Heroin and Morphine Deaths Are on the Rise in the UK

By May Wilkerson 09/08/15

The United Kingdom has seen record amounts of overdoses in recent years.

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The heroin problem in the United States has been well-documented, and our neighbors across the pond are also seeing a surge in overdose deaths.

Fatalities related to heroin and morphine in the UK have increased by almost two-thirds over the past two years, driving up the rate of drug-related deaths to the highest on record, according to a report released last week by the Office for National Statistics (ONS). Last year, there were 952 deaths from heroin and morphine, the highest level since 2001, ending a recent decline.

The numbers served as a wake-up call to policymakers, who have been focusing more on the recent rise in use of legal psychoactive highs, like K2 and bath salts.

“There’s been such a focus on legal highs, new psychoactive substances, that to some extent maybe we’ve been taking our eye off the ball a bit [regarding illegal drugs],” said Harry Shapiro, a UK drug information and policy analyst. He called the new statistics for heroin and morphine deaths “pretty shocking.”

Last year, heroin and morphine deaths accounted for 42% of total deaths related to drug misuse. Shapiro said the numbers raised questions about whether people are being let down by drug treatment programs, leaving treatment too early, or being put off by doctors’ increasing unwillingness to prescribe methadone.

Public Health England calculated that around 60% of drug-related deaths between 2007 and 2012 were people who had never been in treatment, or had not been treated in the previous five years.

The number of deaths involving heroin and morphine increased across all age groups between 2013 and 2014, except for people aged 70 or over, according to ONS figures. The report also highlighted a recent increase in the drug’s supply following a “heroin drought” in recent years, which has also led to higher-purity street heroin and decreasing prices.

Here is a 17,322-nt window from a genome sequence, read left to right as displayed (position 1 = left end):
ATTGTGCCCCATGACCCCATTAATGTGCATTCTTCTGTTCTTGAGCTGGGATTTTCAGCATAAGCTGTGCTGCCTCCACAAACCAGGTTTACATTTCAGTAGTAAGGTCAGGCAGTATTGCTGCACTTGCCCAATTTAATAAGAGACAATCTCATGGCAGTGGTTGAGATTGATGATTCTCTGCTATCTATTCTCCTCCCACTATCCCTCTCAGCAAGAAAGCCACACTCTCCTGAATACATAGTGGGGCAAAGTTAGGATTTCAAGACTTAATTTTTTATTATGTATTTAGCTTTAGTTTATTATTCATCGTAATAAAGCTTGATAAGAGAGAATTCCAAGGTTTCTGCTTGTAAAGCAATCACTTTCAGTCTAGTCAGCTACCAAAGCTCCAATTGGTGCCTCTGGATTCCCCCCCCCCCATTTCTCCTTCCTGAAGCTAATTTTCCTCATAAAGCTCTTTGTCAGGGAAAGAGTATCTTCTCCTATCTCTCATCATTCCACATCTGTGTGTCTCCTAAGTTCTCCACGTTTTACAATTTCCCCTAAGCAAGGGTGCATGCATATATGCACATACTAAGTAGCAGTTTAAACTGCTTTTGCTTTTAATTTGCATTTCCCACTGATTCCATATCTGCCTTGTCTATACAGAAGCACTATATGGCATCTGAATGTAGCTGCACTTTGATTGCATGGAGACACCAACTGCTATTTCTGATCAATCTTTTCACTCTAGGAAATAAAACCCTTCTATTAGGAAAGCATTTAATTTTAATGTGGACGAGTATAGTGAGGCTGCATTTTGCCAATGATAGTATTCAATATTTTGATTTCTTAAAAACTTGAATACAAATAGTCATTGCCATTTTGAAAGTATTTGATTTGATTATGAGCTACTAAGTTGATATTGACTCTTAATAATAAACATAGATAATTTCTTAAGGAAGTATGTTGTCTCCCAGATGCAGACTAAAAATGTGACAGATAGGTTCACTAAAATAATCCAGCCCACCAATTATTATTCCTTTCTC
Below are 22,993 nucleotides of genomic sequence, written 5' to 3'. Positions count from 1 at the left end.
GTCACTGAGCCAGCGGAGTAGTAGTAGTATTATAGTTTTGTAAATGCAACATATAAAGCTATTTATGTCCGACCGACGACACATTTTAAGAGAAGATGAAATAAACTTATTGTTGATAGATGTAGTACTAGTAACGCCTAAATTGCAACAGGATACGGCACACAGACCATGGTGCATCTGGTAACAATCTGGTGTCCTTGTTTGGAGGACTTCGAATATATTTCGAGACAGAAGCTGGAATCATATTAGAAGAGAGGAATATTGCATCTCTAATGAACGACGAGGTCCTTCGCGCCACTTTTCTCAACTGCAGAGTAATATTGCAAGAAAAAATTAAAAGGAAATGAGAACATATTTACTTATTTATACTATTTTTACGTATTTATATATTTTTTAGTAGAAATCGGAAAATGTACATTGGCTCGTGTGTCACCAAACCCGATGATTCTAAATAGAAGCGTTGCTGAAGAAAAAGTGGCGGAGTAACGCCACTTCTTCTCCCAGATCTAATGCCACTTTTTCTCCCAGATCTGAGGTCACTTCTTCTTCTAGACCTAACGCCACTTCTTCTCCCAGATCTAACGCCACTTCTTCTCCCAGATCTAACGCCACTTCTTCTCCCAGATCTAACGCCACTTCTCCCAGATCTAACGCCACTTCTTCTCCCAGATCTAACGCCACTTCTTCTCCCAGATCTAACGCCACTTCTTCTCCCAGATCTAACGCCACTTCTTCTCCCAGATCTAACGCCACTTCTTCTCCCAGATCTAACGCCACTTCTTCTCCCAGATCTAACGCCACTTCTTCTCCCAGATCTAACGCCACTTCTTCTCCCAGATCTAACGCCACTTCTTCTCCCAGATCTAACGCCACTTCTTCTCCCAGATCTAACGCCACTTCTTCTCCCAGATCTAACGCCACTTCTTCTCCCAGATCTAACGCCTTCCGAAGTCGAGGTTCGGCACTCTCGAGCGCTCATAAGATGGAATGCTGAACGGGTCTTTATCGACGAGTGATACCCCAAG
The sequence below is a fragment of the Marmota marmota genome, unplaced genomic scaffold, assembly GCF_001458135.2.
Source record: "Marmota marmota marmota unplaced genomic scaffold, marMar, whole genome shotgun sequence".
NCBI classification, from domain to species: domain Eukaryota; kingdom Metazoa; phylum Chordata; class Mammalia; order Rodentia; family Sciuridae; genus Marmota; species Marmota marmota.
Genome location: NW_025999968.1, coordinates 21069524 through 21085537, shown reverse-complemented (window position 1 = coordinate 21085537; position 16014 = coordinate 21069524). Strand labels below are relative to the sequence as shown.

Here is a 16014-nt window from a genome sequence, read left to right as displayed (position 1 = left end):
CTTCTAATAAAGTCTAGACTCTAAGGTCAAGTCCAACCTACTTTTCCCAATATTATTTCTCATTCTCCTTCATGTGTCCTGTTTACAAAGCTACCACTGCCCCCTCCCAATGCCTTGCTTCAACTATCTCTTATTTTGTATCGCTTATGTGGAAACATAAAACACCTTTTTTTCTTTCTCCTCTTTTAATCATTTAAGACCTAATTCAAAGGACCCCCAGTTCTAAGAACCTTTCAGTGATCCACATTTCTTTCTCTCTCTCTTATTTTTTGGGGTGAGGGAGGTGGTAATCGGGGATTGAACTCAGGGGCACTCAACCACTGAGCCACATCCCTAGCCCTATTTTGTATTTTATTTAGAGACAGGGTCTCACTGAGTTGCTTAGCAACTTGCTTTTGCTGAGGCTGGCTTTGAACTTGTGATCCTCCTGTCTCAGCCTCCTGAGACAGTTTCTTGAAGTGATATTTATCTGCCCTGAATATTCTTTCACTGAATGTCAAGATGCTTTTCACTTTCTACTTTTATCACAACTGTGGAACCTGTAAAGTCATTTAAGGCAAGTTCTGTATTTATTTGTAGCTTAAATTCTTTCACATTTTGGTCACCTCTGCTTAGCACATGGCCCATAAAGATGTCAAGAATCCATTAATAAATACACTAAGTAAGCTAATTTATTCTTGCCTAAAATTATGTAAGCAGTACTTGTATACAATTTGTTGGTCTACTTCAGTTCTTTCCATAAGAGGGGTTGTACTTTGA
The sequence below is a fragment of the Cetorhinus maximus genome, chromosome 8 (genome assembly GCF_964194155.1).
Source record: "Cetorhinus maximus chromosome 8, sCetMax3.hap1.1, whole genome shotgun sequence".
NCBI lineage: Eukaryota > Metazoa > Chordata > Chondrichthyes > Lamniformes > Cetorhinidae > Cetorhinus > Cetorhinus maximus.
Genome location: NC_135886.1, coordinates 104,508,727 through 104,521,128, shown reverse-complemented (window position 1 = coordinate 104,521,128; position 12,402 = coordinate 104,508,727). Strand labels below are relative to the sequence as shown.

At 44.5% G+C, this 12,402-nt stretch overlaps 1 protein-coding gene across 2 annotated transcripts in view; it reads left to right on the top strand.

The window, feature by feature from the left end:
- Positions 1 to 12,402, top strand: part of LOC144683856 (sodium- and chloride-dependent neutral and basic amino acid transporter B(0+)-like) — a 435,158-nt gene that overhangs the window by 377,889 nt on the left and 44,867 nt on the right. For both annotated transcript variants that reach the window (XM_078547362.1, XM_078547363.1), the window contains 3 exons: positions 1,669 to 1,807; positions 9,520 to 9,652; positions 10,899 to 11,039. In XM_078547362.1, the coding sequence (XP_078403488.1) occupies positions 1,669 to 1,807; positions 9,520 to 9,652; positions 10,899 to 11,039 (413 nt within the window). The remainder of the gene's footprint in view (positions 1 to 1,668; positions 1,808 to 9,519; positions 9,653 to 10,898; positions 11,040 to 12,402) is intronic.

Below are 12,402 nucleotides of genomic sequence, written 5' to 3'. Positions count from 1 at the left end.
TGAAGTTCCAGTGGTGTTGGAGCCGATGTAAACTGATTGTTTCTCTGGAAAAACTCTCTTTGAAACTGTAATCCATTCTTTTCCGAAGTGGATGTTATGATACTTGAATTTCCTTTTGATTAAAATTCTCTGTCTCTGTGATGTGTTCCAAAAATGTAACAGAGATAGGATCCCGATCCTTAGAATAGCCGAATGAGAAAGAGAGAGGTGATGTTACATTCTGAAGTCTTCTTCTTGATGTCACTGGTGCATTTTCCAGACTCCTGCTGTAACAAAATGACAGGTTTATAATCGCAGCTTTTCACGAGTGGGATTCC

But Shapiro said lower prices and wider access to heroin are not the primary causes of the problem. He urged the country’s policymakers to focus on a strategy for prevention and treatment relating to misuse of all drugs. Deaths involving cocaine also rose dramatically last year to 247 from 169 in 2013, the highest rate on record, according to the ONS.

“The issue is really: is anyone going to do anything about it and come up with a national strategy to deal with drug-related deaths?” said Shapiro. “It’s not just in relation to morphine.”

Rosanna O’Connor, director of alcohol, drugs and tobacco at Public Health England, noted that despite the rise in deaths, overall drug use has decreased. This suggests a need for greater treatment, education, and harm reduction strategies.

“Fewer people are using heroin but the harms are increasingly concentrated among older, more vulnerable users and those not recently in touch with their local drug treatment services,” she said. “Reassuringly, overall drug use has also declined and treatment services have helped many people to recover but these figures show the need for an enhanced effort.”

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May Wilkerson is a writer, comic and Managing Editor @someecards. Co-host of the podcast Crazy; In Bed w/ @alyssalimp. She is also the top Google result for "insufferable lunatic." Follow this insufferable lunatic on Twitter.

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